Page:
Old Chimney: Brimstone (England: Pilsner: 6.1% ABV)
Visual: Pale clear apple juice brown gold with a decent thumb thickness of bubbly white head. Many small bubbles sizzle in the main body.
Nose: Cloves, jiff lemon. What. Cinnamon and orange peel.
Body: Slick texture, slight thickness. Honey, lemon and wheat. Sturdy and smooth.
Finish: Honey on white toast. Dry finish. Some hops and a lick of raspberry.
Conclusion: A honey thickened lager is the best way I can describe this after drinking this charming beer. More on texture than flavour, it really is that touch extra thickness that makes it stand out.
It’s above middle for the style and hardly any fizziness thank goodness, reasonable flavour and an intriguing unique selling point in the texture and honey style. A beer for when light lager mead sounds like just the thing you need.
Hakone Kenjyou Beer (Pilsner) (Japan: Pilsner: 5% ABV)
Visual: Golden yellow with a decent frothy white head and moderate carbonation.
Nose: Light hops and summer fields, quite dry and wheat chaff. Light hint of banana, but very subtle.
Body: Smooth and honeyed. Very slick. Lovely dose of malt in the middle then golden syrup. Only light fluffy bubbling which does not intrude.
Finish: Banana, syrup, apricot. Again light hops. Pineapple.
Conclusion: The first stand out beer of the trip and it turns out to be a pilsner!
This is a smooth easy going beer with lovely crisp flavour and some decent elements backing it up.
Thankfully it does not suffer from the wild carbonation that has ruined so many beers in Japan, and it rates highly for the style comparing well against my current favourites.
For pure flavour it cannot compare with the heavy hitters of other styles, but as a pilsner that is not its intent, and so no one expects that. It is however a fantastic subtle and light beer laden with hidden intricacies.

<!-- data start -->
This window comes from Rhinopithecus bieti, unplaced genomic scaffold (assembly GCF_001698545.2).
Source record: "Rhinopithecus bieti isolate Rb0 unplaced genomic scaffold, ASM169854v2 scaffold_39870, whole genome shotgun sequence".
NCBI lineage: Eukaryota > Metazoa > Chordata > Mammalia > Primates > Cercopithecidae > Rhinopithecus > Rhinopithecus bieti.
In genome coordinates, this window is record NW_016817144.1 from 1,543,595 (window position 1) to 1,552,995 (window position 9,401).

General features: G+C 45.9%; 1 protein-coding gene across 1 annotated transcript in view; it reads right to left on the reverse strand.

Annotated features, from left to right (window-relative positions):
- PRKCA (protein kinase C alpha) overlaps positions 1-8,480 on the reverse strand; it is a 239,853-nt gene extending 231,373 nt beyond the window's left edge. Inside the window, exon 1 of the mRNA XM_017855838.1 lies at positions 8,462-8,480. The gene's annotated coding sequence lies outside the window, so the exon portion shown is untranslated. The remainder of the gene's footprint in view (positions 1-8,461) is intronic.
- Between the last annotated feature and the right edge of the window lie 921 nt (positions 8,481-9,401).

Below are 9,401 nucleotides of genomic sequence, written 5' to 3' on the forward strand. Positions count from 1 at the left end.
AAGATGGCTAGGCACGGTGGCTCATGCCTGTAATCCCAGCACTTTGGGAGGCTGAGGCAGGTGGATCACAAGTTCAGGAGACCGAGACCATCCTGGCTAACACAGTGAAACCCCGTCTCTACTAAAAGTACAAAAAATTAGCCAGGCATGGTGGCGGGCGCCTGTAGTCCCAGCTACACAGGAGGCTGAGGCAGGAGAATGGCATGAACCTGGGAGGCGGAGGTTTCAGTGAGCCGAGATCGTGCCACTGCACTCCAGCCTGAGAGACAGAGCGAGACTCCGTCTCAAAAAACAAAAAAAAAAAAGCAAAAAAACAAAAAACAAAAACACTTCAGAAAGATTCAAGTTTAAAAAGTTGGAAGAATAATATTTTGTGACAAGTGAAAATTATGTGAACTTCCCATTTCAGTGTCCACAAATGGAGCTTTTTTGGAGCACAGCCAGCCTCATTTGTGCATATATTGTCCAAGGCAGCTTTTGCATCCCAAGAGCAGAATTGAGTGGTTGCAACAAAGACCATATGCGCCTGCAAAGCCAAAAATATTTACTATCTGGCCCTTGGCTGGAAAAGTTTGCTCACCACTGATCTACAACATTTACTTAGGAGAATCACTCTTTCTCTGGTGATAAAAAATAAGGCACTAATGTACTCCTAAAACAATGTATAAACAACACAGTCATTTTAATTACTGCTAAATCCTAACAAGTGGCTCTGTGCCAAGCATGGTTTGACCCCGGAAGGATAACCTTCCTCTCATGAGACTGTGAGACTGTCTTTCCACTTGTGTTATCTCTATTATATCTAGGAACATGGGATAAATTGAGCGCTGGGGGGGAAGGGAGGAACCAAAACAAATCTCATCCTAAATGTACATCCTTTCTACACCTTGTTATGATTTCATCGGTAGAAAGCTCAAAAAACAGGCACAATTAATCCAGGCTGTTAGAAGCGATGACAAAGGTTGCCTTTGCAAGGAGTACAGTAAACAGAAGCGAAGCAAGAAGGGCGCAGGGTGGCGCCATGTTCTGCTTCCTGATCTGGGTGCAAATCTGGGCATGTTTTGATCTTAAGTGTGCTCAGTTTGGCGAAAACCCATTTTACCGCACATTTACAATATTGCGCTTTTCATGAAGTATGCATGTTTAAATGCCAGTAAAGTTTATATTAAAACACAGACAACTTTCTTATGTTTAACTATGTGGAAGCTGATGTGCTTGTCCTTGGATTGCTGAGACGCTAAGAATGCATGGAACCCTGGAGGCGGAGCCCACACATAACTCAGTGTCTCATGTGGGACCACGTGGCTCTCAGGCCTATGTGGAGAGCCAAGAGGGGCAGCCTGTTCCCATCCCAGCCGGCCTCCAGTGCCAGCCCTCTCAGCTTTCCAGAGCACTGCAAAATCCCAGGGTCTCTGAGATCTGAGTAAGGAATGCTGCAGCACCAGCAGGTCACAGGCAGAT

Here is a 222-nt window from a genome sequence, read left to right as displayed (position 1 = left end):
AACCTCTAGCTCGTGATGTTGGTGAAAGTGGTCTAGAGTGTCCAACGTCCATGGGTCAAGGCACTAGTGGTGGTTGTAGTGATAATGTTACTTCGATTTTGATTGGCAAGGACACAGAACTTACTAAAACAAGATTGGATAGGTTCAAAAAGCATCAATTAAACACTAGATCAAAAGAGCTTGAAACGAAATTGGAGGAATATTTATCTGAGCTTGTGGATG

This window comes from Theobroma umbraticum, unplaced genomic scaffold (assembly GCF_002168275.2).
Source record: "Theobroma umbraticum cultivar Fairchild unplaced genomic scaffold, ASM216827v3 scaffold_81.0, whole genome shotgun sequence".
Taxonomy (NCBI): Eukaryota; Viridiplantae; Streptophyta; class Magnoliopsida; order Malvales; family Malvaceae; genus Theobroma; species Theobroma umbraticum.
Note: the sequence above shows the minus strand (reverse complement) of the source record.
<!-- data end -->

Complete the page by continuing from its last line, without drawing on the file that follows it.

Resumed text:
An example of how to do lager right.
Brewdog 77 Lager: (Scotland: Pilsner: 4.9% ABV)
Visual: Pale brown gold, large bubbly head but dissipates quickly
Nose: Wood sap, glucose. Very light hops, apricot.
Body: Barley; slight honey. Peaches and sweet fruits. Touch of chives, maize. Crunchy nut cornflakes.
Finish: Lovely malt, dry gnawn wood. Sugar and strawberry.
Conclusion: A balanced lager, not exceptional but complex for the style. It has a rich body with fruit touches. This beer straddles the ale lager line and mixes it well.
The downside is that some of the more bitter notes don’t quite balance out, but generally a beer that rounds out well.
The cask version is a superior effort to the bottle version sampled here; it brings in extra creamier flavours.
Worth noting, my Father, a dedicated follower of the somewhat less flavoursome lagers was tempted into trying this on tap and found it to be a fine break from the norm – and who can say no to beer with recommendation like that – so possibly a good beer for converting those who normally avoid the more unusual beers. (It seems beer runs in the family 🙂 )
Victory Prima Pils (USA: Pilsener: 5.3% ABV)
Visual: Light yellow; long frothy head
Nose: Lightly hoppy , Yorkshire fields
Body: raw malt smoothing out with a light sweetness
Finish: Dry wood – more malt
Conclusion: By far not the best Pils style beer but not a bad effort. Slightly too light on the flavour for my tastes, but still a nice beer for a barbecue on a hot summers day when the food would overpower the subtleties of other beers